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Patient Corner

Eye Anatomy

 

                       

           

Anterior chamber. The space inside the eye between the corneal endothelium (innermost layer of the cornea) and the iris. This space is filled with fluid called the aqueous humor.

 

Aqueous (A-kwee-us), aqueous humor. Clear watery substance filling the space between the cornea and the vitreous. The fluid contains nutrients that nourishes certain structures of the eye. It also plays a role in maintaining the intra ocular pressure (IOP), and in the normal state maintains a fine balance between its production and its drainage.

 

Conjunctiva (kohn-junk-TI-vah). Transparent mucous membrane covering the outer surface of the eyeball. It is continuous with the inner part of the upper and lower eyelid (fornices).

 

Cornea (KOR-nee-ah). This is the transparent structure at the front of the globe. It provides a pathway for light to enter the front part of the eye in order to reach the retina, playing an integral part of the refractive power of the eye.

 

Crystalline lens. The eye’s natural lens is usually a transparent biconvex structure that helps to focus the light entering the eye and thereby helping to focus images onto the retina.

 

Eyelids. These structures help to protect the eye and aids in distributing the tear film over the cornea. The eyelids also contain tear glands and ducts for the normal production and secretion of the tear components.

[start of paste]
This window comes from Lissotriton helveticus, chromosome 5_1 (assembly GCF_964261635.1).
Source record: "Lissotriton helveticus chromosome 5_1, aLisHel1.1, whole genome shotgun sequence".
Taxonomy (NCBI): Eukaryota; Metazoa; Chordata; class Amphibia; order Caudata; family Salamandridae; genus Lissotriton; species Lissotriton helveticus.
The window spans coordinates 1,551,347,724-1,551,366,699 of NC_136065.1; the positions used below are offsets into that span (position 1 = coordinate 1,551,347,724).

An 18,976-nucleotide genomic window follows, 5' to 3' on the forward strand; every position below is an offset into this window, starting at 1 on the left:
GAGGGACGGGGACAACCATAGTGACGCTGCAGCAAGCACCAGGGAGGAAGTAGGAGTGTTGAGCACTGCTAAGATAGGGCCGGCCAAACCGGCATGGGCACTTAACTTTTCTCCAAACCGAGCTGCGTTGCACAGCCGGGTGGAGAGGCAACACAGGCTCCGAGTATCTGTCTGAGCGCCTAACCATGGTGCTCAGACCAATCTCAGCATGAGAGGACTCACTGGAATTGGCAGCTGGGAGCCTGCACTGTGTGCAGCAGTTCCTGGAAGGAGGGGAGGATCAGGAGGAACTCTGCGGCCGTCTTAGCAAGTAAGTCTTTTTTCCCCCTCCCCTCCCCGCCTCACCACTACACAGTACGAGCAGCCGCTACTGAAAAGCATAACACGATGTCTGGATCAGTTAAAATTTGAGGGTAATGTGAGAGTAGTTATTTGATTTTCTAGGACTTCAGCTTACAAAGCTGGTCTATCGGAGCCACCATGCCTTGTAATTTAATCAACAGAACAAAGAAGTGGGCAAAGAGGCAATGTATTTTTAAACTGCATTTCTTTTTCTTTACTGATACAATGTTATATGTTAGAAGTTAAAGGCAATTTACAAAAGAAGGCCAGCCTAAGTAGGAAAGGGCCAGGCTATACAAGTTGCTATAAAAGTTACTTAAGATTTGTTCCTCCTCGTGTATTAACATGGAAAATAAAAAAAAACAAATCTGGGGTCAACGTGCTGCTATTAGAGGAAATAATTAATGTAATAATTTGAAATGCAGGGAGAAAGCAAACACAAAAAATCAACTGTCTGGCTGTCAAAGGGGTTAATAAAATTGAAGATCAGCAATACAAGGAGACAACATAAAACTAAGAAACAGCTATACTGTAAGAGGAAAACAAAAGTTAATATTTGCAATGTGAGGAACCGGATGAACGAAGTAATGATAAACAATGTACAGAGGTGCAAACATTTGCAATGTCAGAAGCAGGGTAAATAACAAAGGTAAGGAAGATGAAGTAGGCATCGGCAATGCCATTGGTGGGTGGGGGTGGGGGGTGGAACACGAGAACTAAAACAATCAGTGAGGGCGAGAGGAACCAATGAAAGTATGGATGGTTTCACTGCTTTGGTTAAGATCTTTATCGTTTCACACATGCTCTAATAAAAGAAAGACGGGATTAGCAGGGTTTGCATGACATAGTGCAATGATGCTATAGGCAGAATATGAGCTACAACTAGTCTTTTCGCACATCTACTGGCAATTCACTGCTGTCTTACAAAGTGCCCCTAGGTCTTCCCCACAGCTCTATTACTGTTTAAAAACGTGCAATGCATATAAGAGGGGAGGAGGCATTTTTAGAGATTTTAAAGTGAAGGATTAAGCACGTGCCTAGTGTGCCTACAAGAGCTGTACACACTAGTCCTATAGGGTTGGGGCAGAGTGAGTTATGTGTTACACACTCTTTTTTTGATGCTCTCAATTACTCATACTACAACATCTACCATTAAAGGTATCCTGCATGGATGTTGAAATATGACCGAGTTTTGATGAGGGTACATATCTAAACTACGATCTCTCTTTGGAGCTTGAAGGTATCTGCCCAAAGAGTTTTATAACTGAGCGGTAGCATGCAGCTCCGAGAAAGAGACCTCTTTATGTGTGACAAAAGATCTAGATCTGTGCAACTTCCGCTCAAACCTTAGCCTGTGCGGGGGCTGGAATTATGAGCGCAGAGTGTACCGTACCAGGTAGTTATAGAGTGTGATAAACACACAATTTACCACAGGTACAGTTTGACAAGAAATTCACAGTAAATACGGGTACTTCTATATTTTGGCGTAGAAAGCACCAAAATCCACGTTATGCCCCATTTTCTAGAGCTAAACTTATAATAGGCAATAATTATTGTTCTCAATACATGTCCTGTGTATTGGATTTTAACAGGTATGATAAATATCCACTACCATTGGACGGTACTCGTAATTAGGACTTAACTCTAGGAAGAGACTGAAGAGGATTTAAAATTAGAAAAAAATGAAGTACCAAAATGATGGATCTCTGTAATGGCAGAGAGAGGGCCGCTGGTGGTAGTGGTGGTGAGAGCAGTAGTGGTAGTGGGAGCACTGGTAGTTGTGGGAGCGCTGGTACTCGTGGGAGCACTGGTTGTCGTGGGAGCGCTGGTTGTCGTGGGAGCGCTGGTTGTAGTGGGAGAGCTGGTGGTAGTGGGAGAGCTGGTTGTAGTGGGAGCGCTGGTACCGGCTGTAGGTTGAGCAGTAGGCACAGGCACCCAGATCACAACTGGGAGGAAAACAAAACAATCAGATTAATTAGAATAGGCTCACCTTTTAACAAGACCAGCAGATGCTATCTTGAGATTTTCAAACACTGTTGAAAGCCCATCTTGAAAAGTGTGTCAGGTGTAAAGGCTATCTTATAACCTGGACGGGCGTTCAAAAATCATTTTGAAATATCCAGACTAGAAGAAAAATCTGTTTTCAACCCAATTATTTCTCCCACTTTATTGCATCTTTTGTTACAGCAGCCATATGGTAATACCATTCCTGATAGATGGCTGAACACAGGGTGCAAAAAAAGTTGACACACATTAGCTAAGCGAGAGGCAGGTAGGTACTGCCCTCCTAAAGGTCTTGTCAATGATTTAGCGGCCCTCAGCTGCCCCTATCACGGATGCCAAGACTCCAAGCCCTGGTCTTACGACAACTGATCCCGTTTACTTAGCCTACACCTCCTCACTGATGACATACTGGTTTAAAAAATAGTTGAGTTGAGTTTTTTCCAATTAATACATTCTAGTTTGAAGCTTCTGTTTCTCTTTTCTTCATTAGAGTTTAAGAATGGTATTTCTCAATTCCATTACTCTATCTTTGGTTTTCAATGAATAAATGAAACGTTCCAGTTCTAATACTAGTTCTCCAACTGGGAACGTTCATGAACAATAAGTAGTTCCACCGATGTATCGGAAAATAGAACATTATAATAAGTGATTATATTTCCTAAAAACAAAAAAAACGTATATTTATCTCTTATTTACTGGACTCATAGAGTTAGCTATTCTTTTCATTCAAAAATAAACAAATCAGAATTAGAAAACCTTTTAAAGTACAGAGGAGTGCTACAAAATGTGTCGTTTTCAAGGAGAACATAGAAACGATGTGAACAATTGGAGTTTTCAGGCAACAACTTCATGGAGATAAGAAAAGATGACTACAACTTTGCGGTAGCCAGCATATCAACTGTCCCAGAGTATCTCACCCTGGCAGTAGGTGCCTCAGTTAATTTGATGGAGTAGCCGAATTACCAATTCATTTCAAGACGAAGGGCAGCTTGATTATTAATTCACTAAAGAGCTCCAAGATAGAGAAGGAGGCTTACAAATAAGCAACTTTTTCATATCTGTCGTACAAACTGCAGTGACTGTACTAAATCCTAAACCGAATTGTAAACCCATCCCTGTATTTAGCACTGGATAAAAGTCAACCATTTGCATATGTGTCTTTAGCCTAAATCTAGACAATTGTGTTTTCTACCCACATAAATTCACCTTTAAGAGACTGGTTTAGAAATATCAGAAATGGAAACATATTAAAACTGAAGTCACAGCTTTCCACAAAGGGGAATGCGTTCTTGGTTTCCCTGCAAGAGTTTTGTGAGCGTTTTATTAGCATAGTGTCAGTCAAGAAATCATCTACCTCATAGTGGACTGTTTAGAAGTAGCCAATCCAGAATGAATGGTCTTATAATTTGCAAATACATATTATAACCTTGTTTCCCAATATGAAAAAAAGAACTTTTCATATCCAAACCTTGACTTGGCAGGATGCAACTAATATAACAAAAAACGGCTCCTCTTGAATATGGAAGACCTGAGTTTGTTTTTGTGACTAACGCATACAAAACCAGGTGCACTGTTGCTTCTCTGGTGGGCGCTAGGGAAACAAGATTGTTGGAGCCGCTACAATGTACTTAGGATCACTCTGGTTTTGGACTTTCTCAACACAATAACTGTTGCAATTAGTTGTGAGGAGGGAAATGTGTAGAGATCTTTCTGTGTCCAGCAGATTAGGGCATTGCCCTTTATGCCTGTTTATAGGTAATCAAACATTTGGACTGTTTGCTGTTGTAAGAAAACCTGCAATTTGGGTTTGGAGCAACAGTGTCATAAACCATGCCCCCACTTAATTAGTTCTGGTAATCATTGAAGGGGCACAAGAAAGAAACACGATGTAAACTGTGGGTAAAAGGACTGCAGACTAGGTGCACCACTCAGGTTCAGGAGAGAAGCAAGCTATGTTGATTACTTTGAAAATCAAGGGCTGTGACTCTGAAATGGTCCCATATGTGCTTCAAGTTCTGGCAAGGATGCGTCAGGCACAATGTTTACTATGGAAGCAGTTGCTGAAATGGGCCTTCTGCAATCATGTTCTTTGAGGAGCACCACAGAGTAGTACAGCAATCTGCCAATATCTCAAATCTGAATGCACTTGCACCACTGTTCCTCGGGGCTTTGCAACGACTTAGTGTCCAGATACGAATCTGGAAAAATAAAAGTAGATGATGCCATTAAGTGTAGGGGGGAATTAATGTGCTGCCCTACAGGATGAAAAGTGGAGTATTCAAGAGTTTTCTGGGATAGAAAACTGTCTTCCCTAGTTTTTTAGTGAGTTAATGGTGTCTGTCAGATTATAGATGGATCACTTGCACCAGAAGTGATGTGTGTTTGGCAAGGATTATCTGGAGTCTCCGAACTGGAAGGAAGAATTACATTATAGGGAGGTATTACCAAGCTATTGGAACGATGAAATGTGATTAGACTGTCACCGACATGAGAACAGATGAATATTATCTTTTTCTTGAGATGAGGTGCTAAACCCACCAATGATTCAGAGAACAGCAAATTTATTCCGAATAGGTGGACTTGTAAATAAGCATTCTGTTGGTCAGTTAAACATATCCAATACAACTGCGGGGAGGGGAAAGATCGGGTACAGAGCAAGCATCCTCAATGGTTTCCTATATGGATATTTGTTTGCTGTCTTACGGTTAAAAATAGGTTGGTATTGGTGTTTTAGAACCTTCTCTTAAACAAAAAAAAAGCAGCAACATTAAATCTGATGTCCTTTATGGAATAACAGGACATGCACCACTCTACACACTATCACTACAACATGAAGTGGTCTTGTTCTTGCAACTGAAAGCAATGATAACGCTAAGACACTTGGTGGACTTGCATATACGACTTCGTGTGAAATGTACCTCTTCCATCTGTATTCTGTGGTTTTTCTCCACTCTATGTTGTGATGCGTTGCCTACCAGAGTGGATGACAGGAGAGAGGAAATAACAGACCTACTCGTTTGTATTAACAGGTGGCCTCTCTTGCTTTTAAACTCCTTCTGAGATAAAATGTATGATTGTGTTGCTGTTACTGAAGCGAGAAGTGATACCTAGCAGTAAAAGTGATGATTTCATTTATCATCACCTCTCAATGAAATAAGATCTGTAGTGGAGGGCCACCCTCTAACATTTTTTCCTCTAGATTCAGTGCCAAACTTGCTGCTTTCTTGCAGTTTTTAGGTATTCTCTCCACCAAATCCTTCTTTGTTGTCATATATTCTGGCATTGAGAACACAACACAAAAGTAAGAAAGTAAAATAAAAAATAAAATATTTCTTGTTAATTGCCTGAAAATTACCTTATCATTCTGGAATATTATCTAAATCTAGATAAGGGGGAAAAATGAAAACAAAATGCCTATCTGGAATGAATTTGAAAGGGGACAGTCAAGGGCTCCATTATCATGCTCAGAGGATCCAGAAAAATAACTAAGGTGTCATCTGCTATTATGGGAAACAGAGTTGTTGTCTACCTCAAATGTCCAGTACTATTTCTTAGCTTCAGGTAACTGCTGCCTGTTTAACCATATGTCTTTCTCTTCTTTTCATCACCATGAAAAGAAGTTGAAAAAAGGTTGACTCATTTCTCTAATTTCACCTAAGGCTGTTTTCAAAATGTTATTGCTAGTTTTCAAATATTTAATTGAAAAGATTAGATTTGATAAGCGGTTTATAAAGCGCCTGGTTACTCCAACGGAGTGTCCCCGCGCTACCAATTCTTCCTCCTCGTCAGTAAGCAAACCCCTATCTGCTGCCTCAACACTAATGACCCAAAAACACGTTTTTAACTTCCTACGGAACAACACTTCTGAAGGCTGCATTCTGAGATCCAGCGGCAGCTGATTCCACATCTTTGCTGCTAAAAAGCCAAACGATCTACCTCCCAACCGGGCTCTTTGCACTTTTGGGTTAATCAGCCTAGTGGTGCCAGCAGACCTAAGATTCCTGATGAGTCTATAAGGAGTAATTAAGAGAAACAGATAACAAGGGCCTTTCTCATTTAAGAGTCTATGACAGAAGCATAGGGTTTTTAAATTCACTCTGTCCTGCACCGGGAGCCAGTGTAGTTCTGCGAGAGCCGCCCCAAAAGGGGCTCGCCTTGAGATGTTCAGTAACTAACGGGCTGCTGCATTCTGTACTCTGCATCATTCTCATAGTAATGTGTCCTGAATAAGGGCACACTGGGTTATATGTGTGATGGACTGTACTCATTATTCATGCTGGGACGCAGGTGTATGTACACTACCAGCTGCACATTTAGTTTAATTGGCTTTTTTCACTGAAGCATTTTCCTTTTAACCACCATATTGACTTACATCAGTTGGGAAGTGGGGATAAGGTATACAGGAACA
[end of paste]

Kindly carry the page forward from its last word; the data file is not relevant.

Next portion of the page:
Fovea (FOH-vee-ah). The central indented part of the macula at the back of the globe that is responsible for the sharpest vision. Light entering the eye must be focussed on this part of the retina in order to obtain the sharpest image of an object.

 

Fundus. The posterior pole or the back part of the inside of the eye. Structures include the retina with the macula and the fovea at the centre, and the optic nerve/disc.

 

Iris. The coloured part of the eye that lies behind the cornea and in front of the lens. At the centre of the iris is an opening called the pupil. This controls the amount of light that enters the eye and reaches the retina.

 

Lacrimal gland. A gland that is located at the upper and outer part of the orbit on the outside of the globe. This is the main gland responsible for producing tears.

 

Macula. Small central area of the retina surrounding the fovea.

 

Optic nerve. Also referred to as the optic disc. This nerve is responsible for carrying information of sight from the eye to the brain.

 

Pupil. Opening at the centre of the iris that controls the amount of light entering the eye.

 

Retina. A very thin layer of nerve tissue located on the inside of the globe that is sensitive to light. The light that enters the eye is then converted into information that travels to the visual centre via the optic nerve where this information is then converted into the “images that we see”.

 

Sclera The white outer layer of the eye covered by the conjunctiva. This layer is continuous with the cornea at the front of the globe and the sheath covering the optic nerve at the back.

 

Trabecular meshwork Mesh-like structure inside the eye at the iris-scleral junction of the anterior chamber angle. This structure filters aqueous fluid out of the eye and controls its flow into the canal of Schlemm, prior to its leaving the anterior chamber.

 

Uvea, uveal tract. Pigmented layers of the eye (iris, ciliary body, choroid) that contain most of the intraocular blood vessels.

 

Vitreousvitreous humor. This transparent, colorless gelatinous fills the rear two-thirds of the eyeball, between the lens and the retina. This structure is responsible for maintaining the integrity of the globe.

 

Zonules. Radially arranged fibers that suspend the lens from the ciliary body and hold it in position.